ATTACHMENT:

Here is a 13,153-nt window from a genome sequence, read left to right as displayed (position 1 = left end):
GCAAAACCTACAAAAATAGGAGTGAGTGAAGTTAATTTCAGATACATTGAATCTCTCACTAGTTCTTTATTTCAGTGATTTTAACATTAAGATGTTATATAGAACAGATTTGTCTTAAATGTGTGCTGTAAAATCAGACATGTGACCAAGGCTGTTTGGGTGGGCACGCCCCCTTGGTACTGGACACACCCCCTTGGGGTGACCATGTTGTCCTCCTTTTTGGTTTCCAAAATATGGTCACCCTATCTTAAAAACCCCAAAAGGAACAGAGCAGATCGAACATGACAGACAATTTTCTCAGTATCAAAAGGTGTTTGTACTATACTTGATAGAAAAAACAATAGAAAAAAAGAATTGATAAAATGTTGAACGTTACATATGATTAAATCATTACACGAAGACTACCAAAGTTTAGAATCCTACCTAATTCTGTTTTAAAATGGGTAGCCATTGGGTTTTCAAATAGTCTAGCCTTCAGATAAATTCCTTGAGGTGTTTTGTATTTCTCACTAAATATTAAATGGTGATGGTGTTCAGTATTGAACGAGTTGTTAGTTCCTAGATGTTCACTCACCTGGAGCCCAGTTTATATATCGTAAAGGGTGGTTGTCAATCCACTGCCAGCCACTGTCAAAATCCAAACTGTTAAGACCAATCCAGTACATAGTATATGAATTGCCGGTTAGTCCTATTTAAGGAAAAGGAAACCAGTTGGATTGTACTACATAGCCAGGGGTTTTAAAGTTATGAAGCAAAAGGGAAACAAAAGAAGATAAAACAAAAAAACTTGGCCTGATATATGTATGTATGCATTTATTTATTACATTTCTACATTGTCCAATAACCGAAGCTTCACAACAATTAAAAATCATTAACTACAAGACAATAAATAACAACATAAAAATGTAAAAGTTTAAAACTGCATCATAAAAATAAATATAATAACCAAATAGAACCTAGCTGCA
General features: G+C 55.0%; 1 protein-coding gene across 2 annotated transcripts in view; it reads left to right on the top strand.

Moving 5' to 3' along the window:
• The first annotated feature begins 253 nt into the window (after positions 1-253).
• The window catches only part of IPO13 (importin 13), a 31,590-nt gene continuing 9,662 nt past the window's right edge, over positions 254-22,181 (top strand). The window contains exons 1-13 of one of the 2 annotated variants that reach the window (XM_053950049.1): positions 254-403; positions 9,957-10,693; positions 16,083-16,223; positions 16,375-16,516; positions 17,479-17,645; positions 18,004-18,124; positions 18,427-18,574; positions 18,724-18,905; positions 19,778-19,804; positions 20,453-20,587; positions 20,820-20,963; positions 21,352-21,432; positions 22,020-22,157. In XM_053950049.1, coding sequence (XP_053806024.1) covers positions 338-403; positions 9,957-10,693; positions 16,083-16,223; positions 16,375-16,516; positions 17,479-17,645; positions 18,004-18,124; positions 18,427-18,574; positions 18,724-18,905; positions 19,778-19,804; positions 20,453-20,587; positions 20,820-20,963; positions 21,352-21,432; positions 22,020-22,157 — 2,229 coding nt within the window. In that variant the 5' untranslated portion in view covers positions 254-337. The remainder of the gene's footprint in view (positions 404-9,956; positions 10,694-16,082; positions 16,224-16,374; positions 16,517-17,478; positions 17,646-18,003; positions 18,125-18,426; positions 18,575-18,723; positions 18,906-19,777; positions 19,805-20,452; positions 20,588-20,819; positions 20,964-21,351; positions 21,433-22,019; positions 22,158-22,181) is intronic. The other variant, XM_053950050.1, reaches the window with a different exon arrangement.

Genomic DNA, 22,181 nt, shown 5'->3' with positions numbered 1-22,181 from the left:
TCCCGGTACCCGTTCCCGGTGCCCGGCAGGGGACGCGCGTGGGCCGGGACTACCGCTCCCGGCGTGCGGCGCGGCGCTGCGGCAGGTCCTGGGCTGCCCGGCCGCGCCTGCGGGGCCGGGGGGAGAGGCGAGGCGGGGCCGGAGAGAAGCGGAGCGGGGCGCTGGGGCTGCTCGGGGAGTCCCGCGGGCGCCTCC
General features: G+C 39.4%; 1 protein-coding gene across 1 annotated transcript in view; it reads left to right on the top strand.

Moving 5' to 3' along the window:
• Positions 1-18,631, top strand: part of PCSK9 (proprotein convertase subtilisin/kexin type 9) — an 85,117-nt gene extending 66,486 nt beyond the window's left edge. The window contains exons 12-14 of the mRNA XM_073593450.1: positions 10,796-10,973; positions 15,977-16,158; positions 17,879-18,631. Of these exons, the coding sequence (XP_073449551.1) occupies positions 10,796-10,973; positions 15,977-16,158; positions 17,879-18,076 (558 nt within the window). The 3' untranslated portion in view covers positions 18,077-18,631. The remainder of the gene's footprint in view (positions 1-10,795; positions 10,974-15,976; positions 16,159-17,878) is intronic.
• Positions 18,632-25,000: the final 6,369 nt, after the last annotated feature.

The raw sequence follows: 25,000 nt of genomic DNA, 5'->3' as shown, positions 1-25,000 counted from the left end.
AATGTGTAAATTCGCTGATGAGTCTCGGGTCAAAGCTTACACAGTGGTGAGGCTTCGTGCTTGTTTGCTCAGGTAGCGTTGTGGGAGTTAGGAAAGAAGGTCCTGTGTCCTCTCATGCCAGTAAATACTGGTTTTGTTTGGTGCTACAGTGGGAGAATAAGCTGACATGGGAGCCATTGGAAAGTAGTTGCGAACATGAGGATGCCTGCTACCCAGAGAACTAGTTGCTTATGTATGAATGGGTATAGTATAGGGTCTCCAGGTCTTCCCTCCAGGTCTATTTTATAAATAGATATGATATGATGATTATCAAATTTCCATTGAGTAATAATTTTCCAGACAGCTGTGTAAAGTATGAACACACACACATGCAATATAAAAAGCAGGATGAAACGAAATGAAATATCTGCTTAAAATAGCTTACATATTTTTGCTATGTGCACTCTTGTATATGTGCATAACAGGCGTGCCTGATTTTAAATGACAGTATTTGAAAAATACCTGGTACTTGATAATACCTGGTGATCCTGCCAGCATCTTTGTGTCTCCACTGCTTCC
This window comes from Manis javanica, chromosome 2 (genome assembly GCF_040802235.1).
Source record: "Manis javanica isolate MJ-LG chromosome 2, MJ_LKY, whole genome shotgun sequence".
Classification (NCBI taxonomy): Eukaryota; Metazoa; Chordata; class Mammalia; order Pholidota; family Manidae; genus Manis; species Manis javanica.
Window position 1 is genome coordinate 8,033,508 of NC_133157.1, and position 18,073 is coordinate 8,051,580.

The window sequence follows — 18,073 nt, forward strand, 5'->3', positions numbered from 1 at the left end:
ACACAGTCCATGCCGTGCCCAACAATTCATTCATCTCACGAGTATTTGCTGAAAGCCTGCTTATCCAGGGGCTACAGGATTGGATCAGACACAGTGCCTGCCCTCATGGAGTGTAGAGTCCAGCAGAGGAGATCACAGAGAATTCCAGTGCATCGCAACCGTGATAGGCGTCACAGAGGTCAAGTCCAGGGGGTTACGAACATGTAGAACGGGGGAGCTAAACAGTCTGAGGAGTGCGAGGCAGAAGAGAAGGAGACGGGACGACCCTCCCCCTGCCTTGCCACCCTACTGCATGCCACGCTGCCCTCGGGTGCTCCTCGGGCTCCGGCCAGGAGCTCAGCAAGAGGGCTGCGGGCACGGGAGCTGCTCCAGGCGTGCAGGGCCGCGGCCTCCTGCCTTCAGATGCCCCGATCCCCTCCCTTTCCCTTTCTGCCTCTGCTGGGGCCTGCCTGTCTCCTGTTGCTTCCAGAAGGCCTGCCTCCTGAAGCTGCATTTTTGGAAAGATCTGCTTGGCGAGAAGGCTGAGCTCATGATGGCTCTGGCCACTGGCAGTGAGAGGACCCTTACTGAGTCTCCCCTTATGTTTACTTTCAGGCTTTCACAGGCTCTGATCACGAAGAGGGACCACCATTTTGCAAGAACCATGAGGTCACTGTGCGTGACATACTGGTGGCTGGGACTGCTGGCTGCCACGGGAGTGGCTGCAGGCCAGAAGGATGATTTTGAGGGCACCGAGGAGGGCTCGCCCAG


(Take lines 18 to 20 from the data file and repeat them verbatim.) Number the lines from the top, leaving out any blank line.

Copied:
Window position 1 is genome coordinate 8,033,508 of NC_133157.1, and position 18,073 is coordinate 8,051,580.

The window sequence follows — 18,073 nt, forward strand, 5'->3', positions numbered from 1 at the left end:
ACACAGTCCATGCCGTGCCCAACAATTCATTCATCTCACGAGTATTTGCTGAAAGCCTGCTTATCCAGGGGCTACAGGATTGGATCAGACACAGTGCCTGCCCTCATGGAGTGTAGAGTCCAGCAGAGGAGATCACAGAGAATTCCAGTGCATCGCAACCGTGATAGGCGTCACAGAGGTCAAGTCCAGGGGGTTACGAACATGTAGAACGGGGGAGCTAAACAGTCTGAGGAGTGCGAGGCAGAAGAGAAGGAGACGGGACGACCCTCCCCCTGCCTTGCCACCCTACTGCATGCCACGCTGCCCTCGGGTGCTCCTCGGGCTCCGGCCAGGAGCTCAGCAAGAGGGCTGCGGGCACGGGAGCTGCTCCAGGCGTGCAGGGCCGCGGCCTCCTGCCTTCAGATGCCCCGATCCCCTCCCTTTCCCTTTCTGCCTCTGCTGGGGCCTGCCTGTCTCCTGTTGCTTCCAGAAGGCCTGCCTCCTGAAGCTGCATTTTTGGAAAGATCTGCTTGGCGAGAAGGCTGAGCTCATGATGGCTCTGGCCACTGGCAGTGAGAGGACCCTTACTGAGTCTCCCCTTATGTTTACTTTCAGGCTTTCACAGGCTCTGATCACGAAGAGGGACCACCATTTTGCAAGAACCATGAGGTCACTGTGCGTGACATACTGGTGGCTGGGACTGCTGGCTGCCACGGGAGTGGCTGCAGGCCAGAAGGATGATTTTGAGGGCACCGAGGAGGGCTCGCCCAG